The Second Circuit's ruling that national criminal justice statistics are insufficient to support claims of a company's discrimination against applicants with felony convictions will disproportionately harm workers of color, a collection of public interest groups and criminologists supporting rehearing the case told the appeals court.
In two amicus briefs filed on Thursday, social science professors and 25 public interest groups led by the National Employment Law Project and Youth Represent argued the September ruling ignored racial disparities in the U.S. criminal justice system and would make it harder for minority workers to bring discrimination lawsuits over being denied jobs because they had criminal records.
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The briefs came as the full Second Circuit considers whether to rehear a panel decision that George Mandala and Charles Barnett could not sue technology services provider NTT Data Inc. for denying them jobs allegedly because of their past felony convictions.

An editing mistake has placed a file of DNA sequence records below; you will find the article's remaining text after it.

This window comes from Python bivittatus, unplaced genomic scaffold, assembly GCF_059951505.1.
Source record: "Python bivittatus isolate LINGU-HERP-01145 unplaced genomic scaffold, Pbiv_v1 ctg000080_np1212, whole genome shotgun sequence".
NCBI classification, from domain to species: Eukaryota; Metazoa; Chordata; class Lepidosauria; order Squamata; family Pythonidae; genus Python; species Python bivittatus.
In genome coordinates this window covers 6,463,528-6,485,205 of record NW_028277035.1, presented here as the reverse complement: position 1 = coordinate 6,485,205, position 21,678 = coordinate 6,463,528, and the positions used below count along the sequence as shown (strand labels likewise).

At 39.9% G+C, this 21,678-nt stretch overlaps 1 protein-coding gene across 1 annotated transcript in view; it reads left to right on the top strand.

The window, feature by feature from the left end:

In reaching the decision, the panel said the men could not support their claims with national statistics showing racial disparities in arrest and incarceration rates because those statistics did not necessarily apply to the pool of applicants from which the company was hiring.
But the Thursday briefs argued otherwise. Though filed separately, both focused on data that shows people of color are more likely to have arrest records than their white counterparts and argued hiring policies that exclude applicants with criminal records will therefore fall disproportionately on minority applicants.
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Christopher McNerney of Outten & Golden LLP, who represents Mandala and Barnett, said the workers welcome the support of the interest groups and professors.
"Their amicus briefs make a forceful case for how the majority's opinion would make it much harder for African American applicants with criminal records to find economic opportunity," McNerney said in a statement to Law360.
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